FERC, in two subsequent cases that PEPCO also relies on, reaffirmed its position in Northeast Utilities. In Southern Company Services, Inc., 67 F.E.R.C. ¶ 61,080 (1994), FERC reiterated that “the public interest standard of review does not bind the Commission to a practically insurmountable burden in all cases in which the Commission might act to change rates.” Id. at 61,227. More specifically, FERC stated that the cases do not “impose a practically insurmountable burden when the Commission proceeds sua sponte or at the request of non-parties to change rates, terms and conditions in order to protect non-parties to a contract.” Id. (citing Northeast Utils., 66 F.E.R.C. at 62,081-88). Similarly, in Florida Power & Light Co., 67 F.E.R.C. ¶ 61,141 (1994), FERC stated, “when we are acting sua sponte or at the request of non-parties to change rates, terms and conditions in order to protect non-parties, we are not bound to a standard of review that is practically insurmountable.” Id. at 61,399.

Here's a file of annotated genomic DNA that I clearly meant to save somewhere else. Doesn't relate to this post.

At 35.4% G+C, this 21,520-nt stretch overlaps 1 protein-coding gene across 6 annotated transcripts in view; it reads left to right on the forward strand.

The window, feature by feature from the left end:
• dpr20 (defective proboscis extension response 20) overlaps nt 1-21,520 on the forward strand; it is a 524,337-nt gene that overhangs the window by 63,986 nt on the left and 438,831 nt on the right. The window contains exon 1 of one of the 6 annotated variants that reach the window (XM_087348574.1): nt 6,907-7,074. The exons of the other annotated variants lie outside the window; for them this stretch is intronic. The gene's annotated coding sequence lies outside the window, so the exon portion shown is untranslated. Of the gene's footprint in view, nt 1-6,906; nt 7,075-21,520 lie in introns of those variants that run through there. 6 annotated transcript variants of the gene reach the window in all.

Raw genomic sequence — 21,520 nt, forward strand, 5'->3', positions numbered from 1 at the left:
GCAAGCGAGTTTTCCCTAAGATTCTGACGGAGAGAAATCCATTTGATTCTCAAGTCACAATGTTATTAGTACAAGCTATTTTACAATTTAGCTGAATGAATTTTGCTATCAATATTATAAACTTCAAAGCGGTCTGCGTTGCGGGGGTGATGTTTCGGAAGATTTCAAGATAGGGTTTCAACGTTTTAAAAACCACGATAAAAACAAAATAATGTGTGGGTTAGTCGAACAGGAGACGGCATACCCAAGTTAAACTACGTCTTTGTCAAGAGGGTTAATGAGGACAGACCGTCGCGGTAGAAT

Thus, as PEPCO contends, FERC has at times expressed an intent to apply a standard that is more flexible than the “practically insurmountable” standard that Papago described. However, unlike the circumstances in which FERC has stated it would apply a more flexible standard, PEPCO's § 206 request does not involve “the Commission proceed[ing] sua sponte or at the request of non-parties to change rates ․ in order to protect non-parties to a contract.” Southern Co., 67 F.E.R.C. at 61,227; see also Florida Power, 67 F.E.R.C. at 61,399. PEPCO is not itself a non-party. Nor did it offer any evidence (beyond speculation) that the only potential nonparties here, its ratepayers, were adversely affected by the existing rates; it did not, for example, even attempt to show how much if any of the rate disparity was passed on to PEPCO ratepayers rather than borne by the utility itself. Nor does PEPCO's request involve a “newly-filed or previously unreviewed agreement.” Northeast Utils., 66 F.E.R.C. at 62,087.2 FERC was clear in Northeast Utilities that it was “not being asked to allow a party a unilateral rate change from a fixed-rate contract whose terms [it] previously accepted,” and that it was instead “reviewing the ․ [c]ontract for the first time, without having had any previous opportunity to determine whether its terms are lawful.” Id. As FERC explained, applying the “ practically insurmountable” standard in first review cases would mean that “ [its] ability to protect the public interest would be negligible and public regulation would consist of little more than rubber-stamping private contracts.” Id. By contrast, FERC had approved PEPCO's 1987 agreement with APS long before it was presented in 1998 with a complaint by one party to the agreement seeking a unilateral rate change. The concerns that FERC raised in Northeast Utilities with regard to applying the “practically insurmountable” public interest standard when reviewing a contract for the first time thus do not apply here.